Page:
Spring celebrates Earth Day and encourages people to reevaluate their environmental footprint. Here are some tips on how you can improve your conservation efforts and help the environment at your local park, in your own backyard, or at a sports and recreation facility.
Native plants require fewer inputs such as water, chemicals and labor due to adaptation to local pest pressure and climate. Consider converting low-use zones into natural areas with native vegetation. This reduces maintenance costs associated with mowing and fertilization as well as conserves water. Reevaluate current landscaped spaces to incorporate native plants. Small changes may cut facility costs and benefit the environment while still maintaining aesthetic appeal.
Bees, birds, hummingbirds, butterflies and bats are responsible for pollinating 80 percent of the world’s food crops. Support these important pollinators with wildlife and pollinator gardens. Wildlife specific plantings can encourage occupation by a variety of birds and insects. Habitat can be created with supplemental baths, structures or nest boxes. Nectar bearing plants also promote occupation and support pollinator populations.
Compost is an organic matter resource that can improve the physical, chemical and biologicalcharacteristics of soils for turfgrass and landscaped areas. Raw materials that can be used for compost include coffee grounds, animal manure, leaves, grass clippings and yard waste, wood chips and sawdust, clean paper, cardboard, shredded newspaper and certain types of food. Composting cuts down on the waste entering landfills and creates nutrient rich media that supplies nitrogen, phosphorus and potassium to soil areas.
Sports facilities are huge creators of waste. Recycling is beneficial to the environment by reducing the need for landfilling and incineration, preventing pollution, saving energy, decreasing greenhouse gas emissions, conserving natural resources, helping the economy and sustaining the environment. Target areas for recycling initiatives at a sports venue include concession stands, parking lots and tailgating areas, stadium bleachers, restrooms and so on. Placing collection bags and bins in these areas and promoting use can significantly reduce bottles, cans, cardboard and other waste entering landfills.
A soil test provides an overview of the nutrients present in the soil. It also provides recommendations on the nutrients and amounts needed to supplement the soil to improve overall health. A soil test report helps prevent overapplication of nutrients and unnecessary application of nutrients, thereby saving the consumer money and benefiting the environment.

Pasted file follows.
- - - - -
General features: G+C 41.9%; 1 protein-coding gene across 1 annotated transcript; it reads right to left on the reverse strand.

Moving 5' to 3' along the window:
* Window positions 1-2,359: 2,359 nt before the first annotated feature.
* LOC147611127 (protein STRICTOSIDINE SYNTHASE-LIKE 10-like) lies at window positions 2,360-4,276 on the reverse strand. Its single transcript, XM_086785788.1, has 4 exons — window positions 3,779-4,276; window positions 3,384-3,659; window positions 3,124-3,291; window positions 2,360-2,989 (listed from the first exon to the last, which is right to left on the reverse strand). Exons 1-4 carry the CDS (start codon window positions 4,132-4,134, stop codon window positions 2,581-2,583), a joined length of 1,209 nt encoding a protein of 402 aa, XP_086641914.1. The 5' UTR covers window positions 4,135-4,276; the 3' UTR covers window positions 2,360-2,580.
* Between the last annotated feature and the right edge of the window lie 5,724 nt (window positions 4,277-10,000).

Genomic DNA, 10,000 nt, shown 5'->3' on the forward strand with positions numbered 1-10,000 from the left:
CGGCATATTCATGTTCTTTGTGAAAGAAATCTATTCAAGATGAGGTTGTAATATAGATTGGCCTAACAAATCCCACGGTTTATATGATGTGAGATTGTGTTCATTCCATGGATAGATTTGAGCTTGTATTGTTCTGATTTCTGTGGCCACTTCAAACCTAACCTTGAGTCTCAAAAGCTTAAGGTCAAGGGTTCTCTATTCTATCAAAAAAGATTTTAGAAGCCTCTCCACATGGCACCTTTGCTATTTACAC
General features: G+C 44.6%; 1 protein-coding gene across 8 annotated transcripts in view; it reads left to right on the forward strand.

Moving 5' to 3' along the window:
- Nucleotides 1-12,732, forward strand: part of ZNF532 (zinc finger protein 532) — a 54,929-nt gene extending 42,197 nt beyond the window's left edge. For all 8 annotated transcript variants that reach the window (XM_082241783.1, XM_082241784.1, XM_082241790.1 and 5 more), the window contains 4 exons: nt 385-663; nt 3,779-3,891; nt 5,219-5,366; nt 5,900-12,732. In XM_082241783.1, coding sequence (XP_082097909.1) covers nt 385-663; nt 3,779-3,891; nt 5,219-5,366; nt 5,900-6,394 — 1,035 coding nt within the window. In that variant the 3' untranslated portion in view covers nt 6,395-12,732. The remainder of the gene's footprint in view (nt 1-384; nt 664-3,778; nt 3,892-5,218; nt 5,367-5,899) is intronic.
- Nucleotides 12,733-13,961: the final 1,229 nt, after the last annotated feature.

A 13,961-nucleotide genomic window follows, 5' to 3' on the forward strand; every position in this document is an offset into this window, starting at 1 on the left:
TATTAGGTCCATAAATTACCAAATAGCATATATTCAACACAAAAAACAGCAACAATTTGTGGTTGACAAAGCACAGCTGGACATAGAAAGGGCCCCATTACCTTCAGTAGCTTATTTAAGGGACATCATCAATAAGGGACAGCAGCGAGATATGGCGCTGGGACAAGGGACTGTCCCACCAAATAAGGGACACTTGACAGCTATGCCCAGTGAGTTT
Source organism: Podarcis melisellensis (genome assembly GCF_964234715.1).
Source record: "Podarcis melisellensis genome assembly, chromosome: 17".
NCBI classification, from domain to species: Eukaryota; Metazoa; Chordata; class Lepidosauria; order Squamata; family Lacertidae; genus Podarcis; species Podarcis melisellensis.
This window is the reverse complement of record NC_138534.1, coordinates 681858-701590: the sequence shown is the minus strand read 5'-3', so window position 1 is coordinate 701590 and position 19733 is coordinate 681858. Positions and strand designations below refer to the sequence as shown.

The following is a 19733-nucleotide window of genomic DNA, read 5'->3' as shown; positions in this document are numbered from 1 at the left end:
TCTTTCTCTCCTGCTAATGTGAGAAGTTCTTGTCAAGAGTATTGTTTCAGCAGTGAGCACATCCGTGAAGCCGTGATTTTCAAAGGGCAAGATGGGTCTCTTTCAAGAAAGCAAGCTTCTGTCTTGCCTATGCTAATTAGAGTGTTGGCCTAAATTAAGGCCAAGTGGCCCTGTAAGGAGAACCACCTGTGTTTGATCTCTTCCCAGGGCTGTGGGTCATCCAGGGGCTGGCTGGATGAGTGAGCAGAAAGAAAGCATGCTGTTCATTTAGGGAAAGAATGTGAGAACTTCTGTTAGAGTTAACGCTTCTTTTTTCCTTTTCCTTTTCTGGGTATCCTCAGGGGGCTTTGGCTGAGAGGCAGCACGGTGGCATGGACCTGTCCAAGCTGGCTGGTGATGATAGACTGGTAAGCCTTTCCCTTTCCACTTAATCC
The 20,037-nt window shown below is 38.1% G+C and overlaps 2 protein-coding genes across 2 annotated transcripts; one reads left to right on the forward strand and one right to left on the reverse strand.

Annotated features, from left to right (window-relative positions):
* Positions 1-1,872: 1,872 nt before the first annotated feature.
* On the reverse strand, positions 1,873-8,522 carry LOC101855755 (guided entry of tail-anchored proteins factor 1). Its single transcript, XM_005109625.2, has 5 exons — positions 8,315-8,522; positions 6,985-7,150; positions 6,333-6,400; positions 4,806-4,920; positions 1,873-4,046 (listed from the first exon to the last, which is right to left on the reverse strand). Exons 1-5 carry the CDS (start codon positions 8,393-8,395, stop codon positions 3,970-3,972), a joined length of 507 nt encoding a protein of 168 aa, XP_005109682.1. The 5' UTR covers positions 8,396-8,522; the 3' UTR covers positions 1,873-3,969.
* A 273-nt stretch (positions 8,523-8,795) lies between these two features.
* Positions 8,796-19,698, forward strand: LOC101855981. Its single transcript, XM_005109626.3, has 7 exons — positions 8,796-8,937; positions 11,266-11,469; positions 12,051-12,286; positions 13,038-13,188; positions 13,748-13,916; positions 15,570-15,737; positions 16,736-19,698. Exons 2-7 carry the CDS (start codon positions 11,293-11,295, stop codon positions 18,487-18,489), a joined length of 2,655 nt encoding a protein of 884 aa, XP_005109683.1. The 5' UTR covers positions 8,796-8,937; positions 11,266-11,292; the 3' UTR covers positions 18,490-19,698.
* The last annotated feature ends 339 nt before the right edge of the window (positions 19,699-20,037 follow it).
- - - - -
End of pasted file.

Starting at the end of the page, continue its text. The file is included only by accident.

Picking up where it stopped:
Pesticides should be used as a last resort. Develop an Integrated Pest Management (IPM) program to address issues in an environmentally and economically-sensitive manner. IPM programs identify weed, insect, and disease pests then use current, comprehensive information on pest life cycles and their interaction with the environment. This information – in combination with cultural, biological, and chemical pest control methods – aids in managing pests by the most economical means and with the least possible hazard to people, property and the environment.
Broken sprinkler heads, incorrect rotation or placement of sprinkler heads, and operator error lead to substantial waste when water is applied to impermeable surfaces such as sidewalks, roads or parking lots. Conduct an irrigation audit to ensure the system is working correctly and reduce wasted water. The audit will reveal broken sprinkler heads, leaky pipes, incorrect sprinkler head rotation and uniformity of water distribution.
Not all areas of your park or sports facility need to be manicured turfgrass. Support wetlands, grassy meadows and wooded areas. Natural areas reduce the total acreage that must be maintained, eliminating the need for weekly mowing and reducing water usage. As a result, overall operating costs are reduced and valuable resources are conserved.
Turfgrass is resilient. If you don’t have an irrigation system, you are facing water restrictions or a water ban, only water the high priority turfgrass areas, such as game fields. In drought conditions, turfgrass goes dormant. With the onset of cooler temperatures and rainfall, turfgrass will recover as long as traffic is limited.
Stormwater runoff is generated from excessive irrigation, rainfall or snowmelt that flows over land or impervious surfaces and does not infiltrate into the ground. As runoff flows over land and impermeable surfaces, it can accumulate debris, chemicals, sediment and other pollutants that can negatively affect water quality (if left untreated). Implement “best management practices” to control stormwater discharge. Effective management of stormwater runoff results in protection of wetlands and aquatic ecosystems, improved quality of receiving water bodies, conservation of water resources, flood control and protection of public health.
There are many things you can do to benefit the environment in addition to the tips provided. Take action and research the different ways you can conserve water, reduce pollution, decrease energy consumption and conserve natural resources.
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